Sunday, December 19, 2010
Griffin Theatre Company presents the World Premiere of ANGELA'S KITCHEN by Paul Capsis and Julian Meyrick at the SBW Stables Theatre, Sydney.
Paul Capsis has written, with dramaturgical shaping by Hilary Bell, a remembering of his maternal grandmother in this play ANGELA'S KITCHEN. It feels to me like a dreaming of memories and the resultant text itself is very simplistic both in its structure and idiom.
In contrast to this relatively naive writing, the work is framed within a very sophisticated conceptual design by Louise McCarthy, coaxed and guided by the director, Julian Meyrick. Lit beautifully and sympathetically by Verity Hampson - an artist of a growing and consistent contributions to the worlds we are seeing on Sydney stages.
Indeed, the visual aesthetics are an enormously seductive force to the contextual understanding of the performance. Using a spare and simple set of furniture objects and properties, and a set of clothing and shoes that are part of our daily unconscious as costume, gentle Brechtian titles projected onto the theatre walls order our responses to the developing narrative and are further wrapped in images of Malta and other environs that urge our imaginings to couch and expand the events more vividly in our experience of the performance.
However, the real reason for the acceptance of ANGELA'S KITCHEN as a transcendingly memorable night in the theatre is the beauty of Mr Capsis' sense of love for his subject, Angela, and need to tell this story. Beginning in an extremely naturalistic, straight-forward mode of simply acting as narrator, and passing through more gradual modes of sophisticated theatrical techniques, he finishes in an emotional place of a deeply cathartic self exposure. The last moments when Mr Capsis stalls his exit and looks back at the folded kitchen table that was the centre of Angela's world, the exemplary craftsmanship of this artist, nakedly reveals for the audience both the objective command of his instrument as a tool for the clear mutual expression of the narrative 'journey' but also the powerful and courageous subjective revelation of his own emotional 'feelings' / life to pierce our senses and give us the great gift of human compassion and grief" (this reminded me of the great gift that Mr Capsis gives to us in the mode he is more famous for, in his "Cabaret" performances- mesmerizing courage and ruthless truth-telling, at great expenditure of his own passionate identification). Here it is again - daring indeed - pure naked artistry).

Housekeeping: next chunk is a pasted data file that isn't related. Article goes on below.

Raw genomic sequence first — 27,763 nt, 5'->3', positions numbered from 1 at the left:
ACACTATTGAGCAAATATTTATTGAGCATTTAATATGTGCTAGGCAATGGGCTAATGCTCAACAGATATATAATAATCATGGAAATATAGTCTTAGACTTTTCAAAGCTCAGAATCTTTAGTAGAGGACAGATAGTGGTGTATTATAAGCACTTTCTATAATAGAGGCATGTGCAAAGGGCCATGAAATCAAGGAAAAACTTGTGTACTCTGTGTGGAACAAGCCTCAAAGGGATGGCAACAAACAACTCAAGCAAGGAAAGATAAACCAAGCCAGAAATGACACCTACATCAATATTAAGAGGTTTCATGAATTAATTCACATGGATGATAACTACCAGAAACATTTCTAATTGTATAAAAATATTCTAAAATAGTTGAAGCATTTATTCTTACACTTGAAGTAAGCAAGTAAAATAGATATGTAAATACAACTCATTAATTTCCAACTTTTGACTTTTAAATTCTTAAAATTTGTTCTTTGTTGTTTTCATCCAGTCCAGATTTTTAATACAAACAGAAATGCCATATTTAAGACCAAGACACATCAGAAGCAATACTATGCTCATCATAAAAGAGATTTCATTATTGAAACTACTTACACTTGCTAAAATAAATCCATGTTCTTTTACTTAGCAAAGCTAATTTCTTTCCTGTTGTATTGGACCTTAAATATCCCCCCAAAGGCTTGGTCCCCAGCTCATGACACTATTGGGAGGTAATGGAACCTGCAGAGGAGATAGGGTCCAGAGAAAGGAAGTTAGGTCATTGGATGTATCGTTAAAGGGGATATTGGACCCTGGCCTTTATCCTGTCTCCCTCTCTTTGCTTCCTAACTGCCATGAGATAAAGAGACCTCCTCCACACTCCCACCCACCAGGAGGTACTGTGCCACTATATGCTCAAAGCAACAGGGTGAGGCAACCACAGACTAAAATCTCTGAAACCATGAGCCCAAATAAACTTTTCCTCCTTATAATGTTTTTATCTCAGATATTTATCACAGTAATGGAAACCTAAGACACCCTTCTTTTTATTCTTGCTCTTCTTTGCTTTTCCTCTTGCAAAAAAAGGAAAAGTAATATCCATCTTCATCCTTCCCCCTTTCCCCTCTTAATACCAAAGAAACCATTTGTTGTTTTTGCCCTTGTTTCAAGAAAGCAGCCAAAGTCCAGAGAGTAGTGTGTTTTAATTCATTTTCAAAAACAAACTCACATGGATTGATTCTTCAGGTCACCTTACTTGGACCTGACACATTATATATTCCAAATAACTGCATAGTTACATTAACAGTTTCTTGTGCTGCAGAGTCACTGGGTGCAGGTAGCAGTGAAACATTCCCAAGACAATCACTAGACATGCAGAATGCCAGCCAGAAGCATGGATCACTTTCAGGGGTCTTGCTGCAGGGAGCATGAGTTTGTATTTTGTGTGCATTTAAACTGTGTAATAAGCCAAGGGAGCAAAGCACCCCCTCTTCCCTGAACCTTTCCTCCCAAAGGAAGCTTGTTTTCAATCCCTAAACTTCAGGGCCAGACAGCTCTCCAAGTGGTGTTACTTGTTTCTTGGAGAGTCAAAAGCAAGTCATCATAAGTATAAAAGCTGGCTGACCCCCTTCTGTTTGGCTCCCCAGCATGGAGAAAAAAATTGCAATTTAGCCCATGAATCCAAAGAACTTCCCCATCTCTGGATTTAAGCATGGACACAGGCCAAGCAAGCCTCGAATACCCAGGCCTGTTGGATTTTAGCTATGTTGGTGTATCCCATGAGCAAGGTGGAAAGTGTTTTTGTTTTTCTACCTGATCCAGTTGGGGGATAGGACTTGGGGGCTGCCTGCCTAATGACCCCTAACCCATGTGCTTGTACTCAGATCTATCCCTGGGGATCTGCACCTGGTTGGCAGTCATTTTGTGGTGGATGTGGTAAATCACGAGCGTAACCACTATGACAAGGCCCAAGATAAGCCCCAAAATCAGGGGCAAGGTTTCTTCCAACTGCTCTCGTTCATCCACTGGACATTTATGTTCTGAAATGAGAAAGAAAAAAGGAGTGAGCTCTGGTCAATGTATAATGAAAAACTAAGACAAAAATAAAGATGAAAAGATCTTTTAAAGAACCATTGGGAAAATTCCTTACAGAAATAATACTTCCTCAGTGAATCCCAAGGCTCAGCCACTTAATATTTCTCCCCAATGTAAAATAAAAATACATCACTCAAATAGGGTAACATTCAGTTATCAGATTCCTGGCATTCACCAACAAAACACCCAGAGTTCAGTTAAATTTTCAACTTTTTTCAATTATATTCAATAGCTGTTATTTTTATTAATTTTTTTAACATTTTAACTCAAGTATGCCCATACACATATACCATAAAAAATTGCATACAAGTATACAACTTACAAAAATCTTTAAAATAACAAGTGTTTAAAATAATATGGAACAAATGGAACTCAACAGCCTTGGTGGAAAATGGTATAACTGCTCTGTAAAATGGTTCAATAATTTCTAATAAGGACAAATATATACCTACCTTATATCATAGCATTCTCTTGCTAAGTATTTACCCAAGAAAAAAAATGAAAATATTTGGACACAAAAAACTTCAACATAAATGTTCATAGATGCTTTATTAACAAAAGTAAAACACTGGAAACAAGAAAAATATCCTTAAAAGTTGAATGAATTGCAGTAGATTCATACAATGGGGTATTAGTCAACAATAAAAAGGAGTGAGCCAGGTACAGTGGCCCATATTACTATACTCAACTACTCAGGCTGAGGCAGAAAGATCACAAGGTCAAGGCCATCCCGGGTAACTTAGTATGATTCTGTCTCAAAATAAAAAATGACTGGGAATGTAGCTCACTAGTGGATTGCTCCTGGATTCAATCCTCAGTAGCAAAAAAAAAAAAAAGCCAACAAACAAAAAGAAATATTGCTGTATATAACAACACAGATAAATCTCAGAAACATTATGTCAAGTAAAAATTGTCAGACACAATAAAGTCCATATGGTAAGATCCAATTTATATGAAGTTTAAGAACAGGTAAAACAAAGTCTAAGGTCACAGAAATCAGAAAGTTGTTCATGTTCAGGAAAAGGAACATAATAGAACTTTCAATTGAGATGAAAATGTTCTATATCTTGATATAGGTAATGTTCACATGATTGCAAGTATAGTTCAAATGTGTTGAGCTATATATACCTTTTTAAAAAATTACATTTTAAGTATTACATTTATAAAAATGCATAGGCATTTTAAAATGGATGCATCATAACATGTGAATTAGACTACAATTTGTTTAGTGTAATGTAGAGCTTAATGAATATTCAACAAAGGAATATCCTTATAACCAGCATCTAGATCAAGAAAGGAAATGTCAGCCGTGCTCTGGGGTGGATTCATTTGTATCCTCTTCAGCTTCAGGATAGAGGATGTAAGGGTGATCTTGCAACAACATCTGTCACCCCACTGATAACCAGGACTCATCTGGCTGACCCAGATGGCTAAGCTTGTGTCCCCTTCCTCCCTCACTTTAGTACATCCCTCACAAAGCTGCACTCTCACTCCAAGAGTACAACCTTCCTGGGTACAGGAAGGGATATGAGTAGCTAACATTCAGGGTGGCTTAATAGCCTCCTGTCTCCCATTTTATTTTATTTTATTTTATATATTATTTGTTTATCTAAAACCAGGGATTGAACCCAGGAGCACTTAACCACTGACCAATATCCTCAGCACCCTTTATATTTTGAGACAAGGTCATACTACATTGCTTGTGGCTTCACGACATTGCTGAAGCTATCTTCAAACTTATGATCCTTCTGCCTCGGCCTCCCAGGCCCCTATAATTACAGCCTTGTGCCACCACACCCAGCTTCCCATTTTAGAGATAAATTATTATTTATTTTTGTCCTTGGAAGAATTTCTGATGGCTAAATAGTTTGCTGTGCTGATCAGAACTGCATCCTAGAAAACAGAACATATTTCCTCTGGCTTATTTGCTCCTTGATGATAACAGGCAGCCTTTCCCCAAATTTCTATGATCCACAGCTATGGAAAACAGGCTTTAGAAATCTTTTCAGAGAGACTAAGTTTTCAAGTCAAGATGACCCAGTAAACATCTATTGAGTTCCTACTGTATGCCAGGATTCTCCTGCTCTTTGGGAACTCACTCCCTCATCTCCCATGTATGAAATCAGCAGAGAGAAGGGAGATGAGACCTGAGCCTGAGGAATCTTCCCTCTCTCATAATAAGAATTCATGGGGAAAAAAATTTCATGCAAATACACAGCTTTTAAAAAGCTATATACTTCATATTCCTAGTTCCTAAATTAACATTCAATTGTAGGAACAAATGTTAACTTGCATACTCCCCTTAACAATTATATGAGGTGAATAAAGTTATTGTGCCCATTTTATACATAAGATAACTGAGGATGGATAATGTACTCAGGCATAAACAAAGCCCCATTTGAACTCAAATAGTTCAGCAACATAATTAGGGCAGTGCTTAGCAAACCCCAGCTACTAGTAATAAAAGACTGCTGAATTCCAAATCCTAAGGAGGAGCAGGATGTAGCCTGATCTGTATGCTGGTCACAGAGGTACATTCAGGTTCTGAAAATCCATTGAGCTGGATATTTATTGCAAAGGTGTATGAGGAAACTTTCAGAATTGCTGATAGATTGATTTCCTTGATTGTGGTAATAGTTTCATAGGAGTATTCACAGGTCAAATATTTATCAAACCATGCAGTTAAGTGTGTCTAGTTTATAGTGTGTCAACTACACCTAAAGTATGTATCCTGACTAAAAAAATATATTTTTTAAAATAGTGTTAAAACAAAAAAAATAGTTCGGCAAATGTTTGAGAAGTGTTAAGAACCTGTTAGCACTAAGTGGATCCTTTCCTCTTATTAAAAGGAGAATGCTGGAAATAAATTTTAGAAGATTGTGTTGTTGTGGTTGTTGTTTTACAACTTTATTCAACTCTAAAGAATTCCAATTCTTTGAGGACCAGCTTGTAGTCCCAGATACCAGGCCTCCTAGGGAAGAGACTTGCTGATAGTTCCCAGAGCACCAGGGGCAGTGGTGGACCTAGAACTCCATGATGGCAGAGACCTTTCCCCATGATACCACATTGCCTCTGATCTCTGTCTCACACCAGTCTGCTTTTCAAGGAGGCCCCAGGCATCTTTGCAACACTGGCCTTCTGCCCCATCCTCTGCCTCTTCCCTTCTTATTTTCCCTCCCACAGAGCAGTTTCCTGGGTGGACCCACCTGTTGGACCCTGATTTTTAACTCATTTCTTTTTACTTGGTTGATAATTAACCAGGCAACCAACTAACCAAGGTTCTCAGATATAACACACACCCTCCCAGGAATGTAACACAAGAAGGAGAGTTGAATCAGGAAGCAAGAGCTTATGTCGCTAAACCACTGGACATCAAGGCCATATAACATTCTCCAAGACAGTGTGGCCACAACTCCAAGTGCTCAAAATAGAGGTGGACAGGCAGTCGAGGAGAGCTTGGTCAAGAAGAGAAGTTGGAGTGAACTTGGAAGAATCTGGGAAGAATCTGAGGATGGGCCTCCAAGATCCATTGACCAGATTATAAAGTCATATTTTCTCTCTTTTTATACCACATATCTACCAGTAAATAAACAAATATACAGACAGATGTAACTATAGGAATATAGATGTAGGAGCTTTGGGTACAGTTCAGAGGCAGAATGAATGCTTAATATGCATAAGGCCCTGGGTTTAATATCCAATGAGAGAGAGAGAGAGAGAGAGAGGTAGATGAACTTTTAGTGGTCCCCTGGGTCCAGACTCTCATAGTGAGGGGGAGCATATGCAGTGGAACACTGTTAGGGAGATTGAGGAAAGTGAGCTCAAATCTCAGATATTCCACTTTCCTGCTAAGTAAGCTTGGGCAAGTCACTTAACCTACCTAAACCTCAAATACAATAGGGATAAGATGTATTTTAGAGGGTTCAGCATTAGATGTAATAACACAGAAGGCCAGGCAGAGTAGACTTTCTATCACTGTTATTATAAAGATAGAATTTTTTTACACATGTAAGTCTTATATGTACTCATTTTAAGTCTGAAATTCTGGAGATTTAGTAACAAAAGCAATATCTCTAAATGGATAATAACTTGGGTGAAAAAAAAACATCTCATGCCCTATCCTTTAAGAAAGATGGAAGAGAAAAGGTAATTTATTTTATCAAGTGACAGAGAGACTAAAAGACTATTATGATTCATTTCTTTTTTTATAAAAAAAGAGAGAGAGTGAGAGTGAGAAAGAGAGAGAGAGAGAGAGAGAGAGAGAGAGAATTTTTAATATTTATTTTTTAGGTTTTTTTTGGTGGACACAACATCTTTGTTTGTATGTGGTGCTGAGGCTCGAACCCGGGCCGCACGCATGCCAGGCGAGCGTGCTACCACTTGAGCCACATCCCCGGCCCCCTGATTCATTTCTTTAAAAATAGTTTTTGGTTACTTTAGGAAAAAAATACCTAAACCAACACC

What was also powerful to observe in the SBW Stables Theatre, where we can see each other across the stage space, was the audience, who clearly also had recent histories of the migrant experience in Australia. The brickbats and bouquets of it. Much memory, much feeling, much pleasure in the gains,and, even in the losses of that journey, were palpable during and overwhelmingly, accumulatively, at the end, in the very warm curtain call of thanks that was given Paul Capsis. Clearly this work had great meaning and impact for the captured audience present the night I attended. Maltese or otherwise.
So, ANGELA'S KITCHEN another confirming power of the theatre as a living and irreplaceable part of a civilised society.The community sensation of a shared experience strengthened all of us present and the harmonizing and homogeneous understanding of those about us was reflected in the eye exchanges and polite courtesies to each other as we clambered down the vertiginous wooden steps of the old stables converted theatre space. The theatre is not dead, even, and especially, in this world of email and mobile phone. The aligned breath of the community sitting in the same darkened space sharing this particular story of Paul Capsis and his grandmother, Angela, was one that was able to be universal and a kind of reflection of our own little journeys/stories.
I believe ANGELA'S KITCHEN is to tour around Australia.
Go for the simple story and you will surely come away with a greater sense of the whole of the human experience of love for each other in a genuinely heightened and humbling manner. A Gift from this modest team of theatre makers, of great value.
Posted by Editor at 2:57 PM
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I saw the matinee yesterday - and agree with everything you say - you have written a lovely reponse.
I disagree, Kevin, although I think you are generally spot on in your perceptions. I thought this was one of the most weakly performed plays I have seen. Mr Capsis may be an interesting performer but his acting has no subtlety or range. The piece may be inspired by affection but much of it was rather nasty and arch. What disturbed me most though was that there was no exploration of homophobia in it at all. I was amazed that Mr Capsis studiously avoided this subject. Very sad.
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